Many opponents of the Nazi regime found their untimely death in Plotzensee prison. Those executed were German resistance fighter, but also Polish and French forced laborers, and many others.
A great number were executed by guillotine but on September 3 the guillotine was damaged beyond repair after an RAF raid. From then one the methods of executions were hanging or firing squad.
After execution, the bodies were released to Hermann Stieve, an anatomist at the medical college of what is now Humboldt University of Berlin. He and his assistants dissected the bodies for research purposes.
Stieve had a particular interest in the effects of stress on the menstrual cycle, and produced 230 papers based on this research, among them one that demonstrated that the rhythm method was not an effective method of preventing conception.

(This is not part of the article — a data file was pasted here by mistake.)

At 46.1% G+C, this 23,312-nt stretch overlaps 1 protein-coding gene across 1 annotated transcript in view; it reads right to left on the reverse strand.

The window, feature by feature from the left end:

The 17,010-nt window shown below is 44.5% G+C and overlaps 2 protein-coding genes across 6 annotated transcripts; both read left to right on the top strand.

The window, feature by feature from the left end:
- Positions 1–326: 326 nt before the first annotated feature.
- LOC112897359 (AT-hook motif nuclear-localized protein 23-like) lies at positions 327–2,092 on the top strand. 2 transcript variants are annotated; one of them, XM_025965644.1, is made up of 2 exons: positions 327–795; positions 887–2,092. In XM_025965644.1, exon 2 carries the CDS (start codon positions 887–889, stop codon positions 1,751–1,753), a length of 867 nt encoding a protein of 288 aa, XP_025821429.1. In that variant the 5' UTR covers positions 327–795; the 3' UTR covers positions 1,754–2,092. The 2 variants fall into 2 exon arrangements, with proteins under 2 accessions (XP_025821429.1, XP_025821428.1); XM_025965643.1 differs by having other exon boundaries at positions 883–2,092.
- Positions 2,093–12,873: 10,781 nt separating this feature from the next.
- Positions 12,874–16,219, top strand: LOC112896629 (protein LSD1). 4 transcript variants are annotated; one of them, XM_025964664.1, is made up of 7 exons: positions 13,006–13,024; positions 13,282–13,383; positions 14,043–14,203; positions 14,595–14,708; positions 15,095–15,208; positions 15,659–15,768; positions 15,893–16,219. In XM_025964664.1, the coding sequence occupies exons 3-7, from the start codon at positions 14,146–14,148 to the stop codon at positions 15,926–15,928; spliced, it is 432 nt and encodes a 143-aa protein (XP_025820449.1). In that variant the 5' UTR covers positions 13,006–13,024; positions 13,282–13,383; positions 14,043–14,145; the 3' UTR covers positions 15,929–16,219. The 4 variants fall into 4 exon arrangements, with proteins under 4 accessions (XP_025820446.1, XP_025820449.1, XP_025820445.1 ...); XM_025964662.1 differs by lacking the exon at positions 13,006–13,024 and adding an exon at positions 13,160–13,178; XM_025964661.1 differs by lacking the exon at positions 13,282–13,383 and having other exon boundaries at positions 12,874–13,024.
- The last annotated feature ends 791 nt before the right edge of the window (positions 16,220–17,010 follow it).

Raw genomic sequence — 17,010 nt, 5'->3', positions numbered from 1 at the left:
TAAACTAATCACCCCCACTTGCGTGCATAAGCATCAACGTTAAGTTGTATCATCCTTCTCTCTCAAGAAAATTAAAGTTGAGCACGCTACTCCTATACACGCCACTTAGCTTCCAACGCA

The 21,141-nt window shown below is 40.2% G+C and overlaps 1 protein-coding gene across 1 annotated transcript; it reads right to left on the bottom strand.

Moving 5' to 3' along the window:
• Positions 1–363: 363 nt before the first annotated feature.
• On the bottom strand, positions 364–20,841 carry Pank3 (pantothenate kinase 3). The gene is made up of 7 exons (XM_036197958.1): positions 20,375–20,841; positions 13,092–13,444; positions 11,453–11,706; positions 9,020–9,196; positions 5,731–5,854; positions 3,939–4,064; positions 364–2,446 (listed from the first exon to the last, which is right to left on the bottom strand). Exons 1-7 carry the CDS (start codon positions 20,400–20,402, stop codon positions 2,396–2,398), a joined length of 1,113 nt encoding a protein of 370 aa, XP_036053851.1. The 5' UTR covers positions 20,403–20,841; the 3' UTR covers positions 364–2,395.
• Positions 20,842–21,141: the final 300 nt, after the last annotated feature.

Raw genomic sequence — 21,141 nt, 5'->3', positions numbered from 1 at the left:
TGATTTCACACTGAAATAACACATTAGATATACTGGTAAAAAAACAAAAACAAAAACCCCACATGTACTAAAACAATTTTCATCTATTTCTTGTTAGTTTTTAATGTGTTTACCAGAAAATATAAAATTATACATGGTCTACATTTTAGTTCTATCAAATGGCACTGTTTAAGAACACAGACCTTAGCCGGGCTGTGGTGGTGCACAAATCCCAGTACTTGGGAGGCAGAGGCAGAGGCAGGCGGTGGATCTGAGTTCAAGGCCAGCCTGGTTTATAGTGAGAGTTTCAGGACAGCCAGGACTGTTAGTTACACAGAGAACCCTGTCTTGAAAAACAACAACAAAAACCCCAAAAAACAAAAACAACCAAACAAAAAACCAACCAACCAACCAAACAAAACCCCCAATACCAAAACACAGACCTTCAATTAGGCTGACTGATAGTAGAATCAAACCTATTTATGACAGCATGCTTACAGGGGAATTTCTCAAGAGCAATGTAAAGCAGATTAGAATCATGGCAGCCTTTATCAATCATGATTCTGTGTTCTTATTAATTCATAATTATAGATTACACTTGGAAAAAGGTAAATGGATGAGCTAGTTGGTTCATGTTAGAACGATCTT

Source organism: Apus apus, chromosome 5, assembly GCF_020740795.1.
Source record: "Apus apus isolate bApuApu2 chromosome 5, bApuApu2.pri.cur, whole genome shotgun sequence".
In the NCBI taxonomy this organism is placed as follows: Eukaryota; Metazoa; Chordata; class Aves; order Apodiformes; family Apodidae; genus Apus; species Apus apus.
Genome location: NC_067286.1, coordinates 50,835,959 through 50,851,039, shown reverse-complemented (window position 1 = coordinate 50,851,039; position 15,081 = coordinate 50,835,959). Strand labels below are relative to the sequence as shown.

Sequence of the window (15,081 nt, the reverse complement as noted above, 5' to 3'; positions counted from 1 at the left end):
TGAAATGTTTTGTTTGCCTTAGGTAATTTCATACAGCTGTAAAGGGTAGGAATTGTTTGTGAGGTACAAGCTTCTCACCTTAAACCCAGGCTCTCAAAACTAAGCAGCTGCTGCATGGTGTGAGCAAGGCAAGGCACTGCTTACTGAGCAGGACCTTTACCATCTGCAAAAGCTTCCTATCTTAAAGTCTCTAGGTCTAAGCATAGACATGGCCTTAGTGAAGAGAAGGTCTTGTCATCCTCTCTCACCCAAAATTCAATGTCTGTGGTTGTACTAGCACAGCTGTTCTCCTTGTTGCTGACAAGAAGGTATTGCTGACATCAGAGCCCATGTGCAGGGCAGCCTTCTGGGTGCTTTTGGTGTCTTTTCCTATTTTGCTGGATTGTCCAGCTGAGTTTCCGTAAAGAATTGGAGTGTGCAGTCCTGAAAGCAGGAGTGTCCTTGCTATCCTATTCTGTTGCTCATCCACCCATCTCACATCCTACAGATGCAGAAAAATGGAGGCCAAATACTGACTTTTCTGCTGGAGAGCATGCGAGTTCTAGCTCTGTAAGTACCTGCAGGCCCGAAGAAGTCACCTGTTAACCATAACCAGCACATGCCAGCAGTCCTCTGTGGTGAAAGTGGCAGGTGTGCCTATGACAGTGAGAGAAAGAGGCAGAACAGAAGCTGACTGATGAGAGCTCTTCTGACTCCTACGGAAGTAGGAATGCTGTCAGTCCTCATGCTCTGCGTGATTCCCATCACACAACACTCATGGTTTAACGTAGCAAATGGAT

He received prison records which contained information on how the women had reacted to their death sentences, and also how well they had adjusted to prison life, and the timing of their menstrual cycles.
One of his research subjects was Liane Berkowitz,a German resistance fighter of the Red Orchestra organisation.
Liane was arrested and sent to the women’s prison on Barnimstraße, while she was pregnant.Her daughter Irina was born on 12 April 1943 in prison. The grandmother took care of the child from July 1943.
Liane was executed on 5 August 1943,only 2 days away from her 19th birthday. Her remains were sent to Hermann Stieve.
Liane’s daughter Irina died on 16 October 1943 in hospital in Eberswalde under suspicious circumstances.
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